Sheryll Cashin’s Book Release Event Featured On C-SPAN2

“Place, Not Race: A New Vision of Opportunity in America”

PrintThe program aired Saturday, May 31st at 7pm (ET)

Watch the Program

Nearly 60 years have passed since the U.S. Supreme Court’s landmark decision in the Brown v. Board of Educationcase, ruling that segregated public schools were inherently unequal and that minority children deserved equitable education opportunities in desegregated school environments.  While the nation has made uneven progress toward school desegregation, deep disparities persist in educational attainment for many minority and low-income children, and a growing body of research suggests that segregated schools reinforce these inequities.

To commemorate the Brown decision, as well are re-examine the relationship between race, place, and opportunity, the Joint Center for Political and Economic Studies hosted a discussion of a new, groundbreaking book by Georgetown University Law Professor Sheryll Cashin, Place Not Race: A New Vision of Opportunity in America.

Sheryll Cashin argues that affirmative action policies in education do little to help the truly disadvantaged.  She says that these policies should be replaced with affirmative action admission policies based on where a child grows up instead of the color of his or her skin.  Prof. Cashin spoke at the Joint Center for Political and Economic Studies in Washington, DC.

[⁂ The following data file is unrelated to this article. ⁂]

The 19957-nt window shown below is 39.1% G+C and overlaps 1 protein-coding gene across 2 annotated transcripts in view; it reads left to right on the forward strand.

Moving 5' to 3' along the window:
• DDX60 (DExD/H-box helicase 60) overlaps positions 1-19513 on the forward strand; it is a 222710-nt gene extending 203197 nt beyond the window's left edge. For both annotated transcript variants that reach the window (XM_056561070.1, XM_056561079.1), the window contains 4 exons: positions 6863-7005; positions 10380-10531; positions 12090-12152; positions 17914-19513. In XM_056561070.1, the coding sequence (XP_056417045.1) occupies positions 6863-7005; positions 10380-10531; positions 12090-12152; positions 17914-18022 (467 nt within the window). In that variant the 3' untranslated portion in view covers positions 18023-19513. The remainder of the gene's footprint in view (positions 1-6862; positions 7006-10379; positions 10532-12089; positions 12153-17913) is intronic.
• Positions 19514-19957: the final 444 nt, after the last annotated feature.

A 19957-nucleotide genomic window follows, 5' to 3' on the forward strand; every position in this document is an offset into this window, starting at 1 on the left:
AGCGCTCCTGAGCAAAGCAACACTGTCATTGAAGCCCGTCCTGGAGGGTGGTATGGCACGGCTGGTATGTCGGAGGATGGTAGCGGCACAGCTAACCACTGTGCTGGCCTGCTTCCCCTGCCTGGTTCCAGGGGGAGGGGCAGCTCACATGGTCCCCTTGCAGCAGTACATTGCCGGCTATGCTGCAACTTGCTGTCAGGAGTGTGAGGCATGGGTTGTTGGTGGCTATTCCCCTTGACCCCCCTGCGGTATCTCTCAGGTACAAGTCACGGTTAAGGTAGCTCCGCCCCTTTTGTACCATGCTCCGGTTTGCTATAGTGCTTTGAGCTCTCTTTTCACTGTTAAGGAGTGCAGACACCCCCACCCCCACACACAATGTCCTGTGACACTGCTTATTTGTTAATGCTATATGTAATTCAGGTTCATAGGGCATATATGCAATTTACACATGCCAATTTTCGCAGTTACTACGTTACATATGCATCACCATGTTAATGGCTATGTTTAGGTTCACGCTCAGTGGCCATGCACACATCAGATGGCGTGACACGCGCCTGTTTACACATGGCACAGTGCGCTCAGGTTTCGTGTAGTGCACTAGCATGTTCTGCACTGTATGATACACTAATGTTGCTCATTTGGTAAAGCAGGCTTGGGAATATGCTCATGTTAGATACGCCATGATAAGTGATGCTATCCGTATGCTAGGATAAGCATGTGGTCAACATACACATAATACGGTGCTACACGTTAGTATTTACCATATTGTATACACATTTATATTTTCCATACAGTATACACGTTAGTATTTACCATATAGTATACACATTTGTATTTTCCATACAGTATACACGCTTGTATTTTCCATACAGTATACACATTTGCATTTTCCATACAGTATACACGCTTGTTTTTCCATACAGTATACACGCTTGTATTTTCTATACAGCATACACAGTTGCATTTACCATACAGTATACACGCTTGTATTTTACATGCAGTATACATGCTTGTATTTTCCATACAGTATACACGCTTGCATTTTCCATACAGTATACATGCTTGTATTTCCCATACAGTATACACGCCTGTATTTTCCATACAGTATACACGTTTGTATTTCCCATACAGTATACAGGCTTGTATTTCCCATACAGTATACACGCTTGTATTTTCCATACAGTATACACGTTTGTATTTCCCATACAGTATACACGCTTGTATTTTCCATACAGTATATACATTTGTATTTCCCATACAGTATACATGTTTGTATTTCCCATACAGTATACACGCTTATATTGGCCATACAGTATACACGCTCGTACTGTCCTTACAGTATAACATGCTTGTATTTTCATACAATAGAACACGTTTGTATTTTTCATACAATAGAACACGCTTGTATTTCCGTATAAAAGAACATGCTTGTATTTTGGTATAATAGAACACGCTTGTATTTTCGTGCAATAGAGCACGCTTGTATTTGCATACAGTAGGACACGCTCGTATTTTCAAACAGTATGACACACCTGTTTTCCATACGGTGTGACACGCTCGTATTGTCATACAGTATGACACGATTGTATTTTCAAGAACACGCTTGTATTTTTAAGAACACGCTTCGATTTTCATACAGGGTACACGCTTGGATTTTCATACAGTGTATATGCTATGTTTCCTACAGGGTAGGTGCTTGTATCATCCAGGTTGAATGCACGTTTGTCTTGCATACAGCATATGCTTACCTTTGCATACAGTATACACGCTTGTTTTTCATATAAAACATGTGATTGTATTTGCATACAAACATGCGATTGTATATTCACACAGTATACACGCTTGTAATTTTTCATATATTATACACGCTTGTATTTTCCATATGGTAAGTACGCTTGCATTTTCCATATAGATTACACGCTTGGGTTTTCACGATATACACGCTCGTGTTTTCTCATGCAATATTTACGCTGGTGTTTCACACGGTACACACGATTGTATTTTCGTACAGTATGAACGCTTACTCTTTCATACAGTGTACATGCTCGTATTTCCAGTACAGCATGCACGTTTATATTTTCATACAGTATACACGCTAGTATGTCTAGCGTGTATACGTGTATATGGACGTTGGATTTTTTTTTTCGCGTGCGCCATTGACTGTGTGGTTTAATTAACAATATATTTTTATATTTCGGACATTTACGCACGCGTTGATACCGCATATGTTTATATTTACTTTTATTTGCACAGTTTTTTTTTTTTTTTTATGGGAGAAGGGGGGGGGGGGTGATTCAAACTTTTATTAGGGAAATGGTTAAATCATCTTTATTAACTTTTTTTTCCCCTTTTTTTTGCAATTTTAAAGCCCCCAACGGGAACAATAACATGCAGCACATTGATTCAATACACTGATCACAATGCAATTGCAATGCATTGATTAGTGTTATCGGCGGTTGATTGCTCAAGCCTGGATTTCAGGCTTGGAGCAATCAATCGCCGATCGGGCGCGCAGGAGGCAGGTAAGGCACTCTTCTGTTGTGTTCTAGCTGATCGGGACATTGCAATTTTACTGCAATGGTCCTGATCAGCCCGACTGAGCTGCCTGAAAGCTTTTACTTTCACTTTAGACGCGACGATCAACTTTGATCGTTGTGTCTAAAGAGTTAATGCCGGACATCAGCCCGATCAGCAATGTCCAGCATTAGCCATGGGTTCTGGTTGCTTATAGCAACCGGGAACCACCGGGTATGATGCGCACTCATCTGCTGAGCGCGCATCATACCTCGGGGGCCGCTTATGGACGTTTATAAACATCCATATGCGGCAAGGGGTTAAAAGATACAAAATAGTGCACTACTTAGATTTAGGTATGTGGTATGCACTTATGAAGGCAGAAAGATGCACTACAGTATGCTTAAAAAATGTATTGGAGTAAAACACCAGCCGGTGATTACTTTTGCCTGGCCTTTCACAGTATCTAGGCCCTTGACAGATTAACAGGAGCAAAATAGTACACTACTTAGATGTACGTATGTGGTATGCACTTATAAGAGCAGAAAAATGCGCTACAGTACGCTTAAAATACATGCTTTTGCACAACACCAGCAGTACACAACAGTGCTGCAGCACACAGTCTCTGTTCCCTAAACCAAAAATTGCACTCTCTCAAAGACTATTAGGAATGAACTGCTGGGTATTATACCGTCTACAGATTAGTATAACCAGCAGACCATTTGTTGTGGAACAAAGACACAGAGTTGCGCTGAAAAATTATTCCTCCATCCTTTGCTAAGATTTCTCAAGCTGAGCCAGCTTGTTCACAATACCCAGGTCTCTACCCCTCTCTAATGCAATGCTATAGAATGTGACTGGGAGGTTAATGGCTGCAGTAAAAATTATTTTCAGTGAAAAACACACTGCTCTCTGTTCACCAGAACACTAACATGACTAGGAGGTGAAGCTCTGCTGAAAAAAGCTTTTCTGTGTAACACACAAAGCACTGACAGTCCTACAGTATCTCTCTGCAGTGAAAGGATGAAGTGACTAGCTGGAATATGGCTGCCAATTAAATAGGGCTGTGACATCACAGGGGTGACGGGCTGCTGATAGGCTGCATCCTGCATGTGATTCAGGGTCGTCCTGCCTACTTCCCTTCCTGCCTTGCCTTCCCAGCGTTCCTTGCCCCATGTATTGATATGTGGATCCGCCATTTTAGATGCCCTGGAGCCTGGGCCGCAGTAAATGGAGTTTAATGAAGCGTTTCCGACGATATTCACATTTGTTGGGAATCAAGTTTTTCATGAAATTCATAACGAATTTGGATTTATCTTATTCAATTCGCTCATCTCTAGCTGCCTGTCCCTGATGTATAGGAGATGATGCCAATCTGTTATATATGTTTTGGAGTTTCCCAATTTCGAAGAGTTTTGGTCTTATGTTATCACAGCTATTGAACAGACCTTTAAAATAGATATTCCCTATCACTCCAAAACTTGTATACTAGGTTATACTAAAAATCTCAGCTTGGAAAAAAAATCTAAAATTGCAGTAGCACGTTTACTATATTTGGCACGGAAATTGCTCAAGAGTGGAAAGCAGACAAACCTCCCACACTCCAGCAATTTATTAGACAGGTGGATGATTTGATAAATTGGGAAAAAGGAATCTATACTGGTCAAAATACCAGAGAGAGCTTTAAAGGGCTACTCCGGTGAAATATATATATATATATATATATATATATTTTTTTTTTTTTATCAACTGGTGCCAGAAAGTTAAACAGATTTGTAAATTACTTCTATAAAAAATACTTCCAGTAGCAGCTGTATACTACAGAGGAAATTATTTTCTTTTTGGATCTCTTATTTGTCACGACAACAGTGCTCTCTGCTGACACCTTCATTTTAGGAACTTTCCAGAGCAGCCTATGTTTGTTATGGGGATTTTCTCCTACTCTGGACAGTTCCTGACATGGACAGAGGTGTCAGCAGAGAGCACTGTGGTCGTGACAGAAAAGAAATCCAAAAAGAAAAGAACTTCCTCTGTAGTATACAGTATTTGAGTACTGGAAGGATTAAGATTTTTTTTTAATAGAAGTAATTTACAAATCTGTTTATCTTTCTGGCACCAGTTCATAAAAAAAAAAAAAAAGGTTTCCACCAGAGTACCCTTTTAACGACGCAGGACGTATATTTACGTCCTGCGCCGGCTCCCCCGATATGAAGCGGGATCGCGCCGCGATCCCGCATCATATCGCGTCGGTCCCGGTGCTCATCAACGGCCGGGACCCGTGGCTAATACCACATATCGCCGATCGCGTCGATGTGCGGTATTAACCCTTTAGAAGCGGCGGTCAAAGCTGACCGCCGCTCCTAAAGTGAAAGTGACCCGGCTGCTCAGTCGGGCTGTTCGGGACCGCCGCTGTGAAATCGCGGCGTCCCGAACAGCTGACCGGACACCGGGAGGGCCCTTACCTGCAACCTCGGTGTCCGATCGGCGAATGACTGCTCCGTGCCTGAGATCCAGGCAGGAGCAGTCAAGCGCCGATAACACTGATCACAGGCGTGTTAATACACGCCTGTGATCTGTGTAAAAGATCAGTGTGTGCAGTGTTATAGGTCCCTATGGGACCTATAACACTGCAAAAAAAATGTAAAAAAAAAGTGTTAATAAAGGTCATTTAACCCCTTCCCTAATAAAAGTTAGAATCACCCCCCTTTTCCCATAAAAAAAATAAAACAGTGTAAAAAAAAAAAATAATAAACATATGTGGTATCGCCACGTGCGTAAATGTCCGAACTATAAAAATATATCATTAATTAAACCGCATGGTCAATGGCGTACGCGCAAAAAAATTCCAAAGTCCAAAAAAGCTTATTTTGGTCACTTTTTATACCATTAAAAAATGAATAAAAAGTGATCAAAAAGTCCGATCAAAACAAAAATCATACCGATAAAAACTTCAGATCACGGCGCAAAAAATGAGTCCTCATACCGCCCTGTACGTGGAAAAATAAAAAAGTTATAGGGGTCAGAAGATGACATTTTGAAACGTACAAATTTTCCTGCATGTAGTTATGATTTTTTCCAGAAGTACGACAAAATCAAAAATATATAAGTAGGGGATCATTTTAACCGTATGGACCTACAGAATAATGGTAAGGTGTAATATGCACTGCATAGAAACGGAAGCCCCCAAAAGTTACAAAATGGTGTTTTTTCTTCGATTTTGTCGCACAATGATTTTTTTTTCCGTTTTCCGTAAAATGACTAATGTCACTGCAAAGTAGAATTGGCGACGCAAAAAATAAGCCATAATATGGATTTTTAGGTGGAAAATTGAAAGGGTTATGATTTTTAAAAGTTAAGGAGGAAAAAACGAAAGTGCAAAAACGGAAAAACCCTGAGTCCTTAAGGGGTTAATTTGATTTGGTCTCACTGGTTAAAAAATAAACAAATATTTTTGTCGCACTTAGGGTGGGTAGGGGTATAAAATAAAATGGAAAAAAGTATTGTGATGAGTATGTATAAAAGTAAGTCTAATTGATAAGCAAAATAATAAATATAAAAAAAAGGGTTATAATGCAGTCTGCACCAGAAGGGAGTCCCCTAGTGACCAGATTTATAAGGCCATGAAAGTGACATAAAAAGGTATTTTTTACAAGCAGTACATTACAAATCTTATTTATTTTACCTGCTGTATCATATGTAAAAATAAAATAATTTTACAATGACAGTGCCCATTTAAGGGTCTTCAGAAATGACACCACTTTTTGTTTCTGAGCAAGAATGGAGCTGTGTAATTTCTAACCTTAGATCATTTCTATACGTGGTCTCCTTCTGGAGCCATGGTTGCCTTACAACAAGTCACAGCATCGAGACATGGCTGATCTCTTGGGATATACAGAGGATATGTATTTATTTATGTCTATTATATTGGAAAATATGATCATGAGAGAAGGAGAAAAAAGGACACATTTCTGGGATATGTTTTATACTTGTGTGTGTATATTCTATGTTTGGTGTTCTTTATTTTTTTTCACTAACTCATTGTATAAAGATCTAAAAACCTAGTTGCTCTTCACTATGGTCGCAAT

Sheryll Cashin

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Sheryll Cashin is a professor of law at Georgetown University.  She previously served as a law clerk to Supreme Court Justice Thurgood Marshall and as an urban and economic policy advisor to President Clinton.  Prof. Cashin is the author of “The Agitator’s Daughter” and “The Failures of Integration.”  For more, visit: sheryllcashin.com.

Buy the author’s book from: Amazon | Barnes & Noble | Indiebound

 

 

Ashley Brown is the Health Policy Institute’s Program Coordinator at the Joint Center 

 

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Where We Live Matters to Our Health. Join the RWJF Google+ Hangout, April 4

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Where we live matters (@ourplacematters). People living in the least healthy counties are twice as likely to have shorter lives as people living in the healthiest. But what can be done?

Join Dr. Brian Smedley, Joint Center Vice President and Director and Marjorie Paloma, Senior Program Officer with RWJF and Katie Loovis, Director of Partnership and Stakeholder Engagement for GlaxoSmithKline for a Robert Wood Johnson Foundation Google Hangout, this Friday at 12pm ET! RSVP  to discuss the role of the County Health Rankings in advancing heath in communities across the nation. #PLACEMATTERS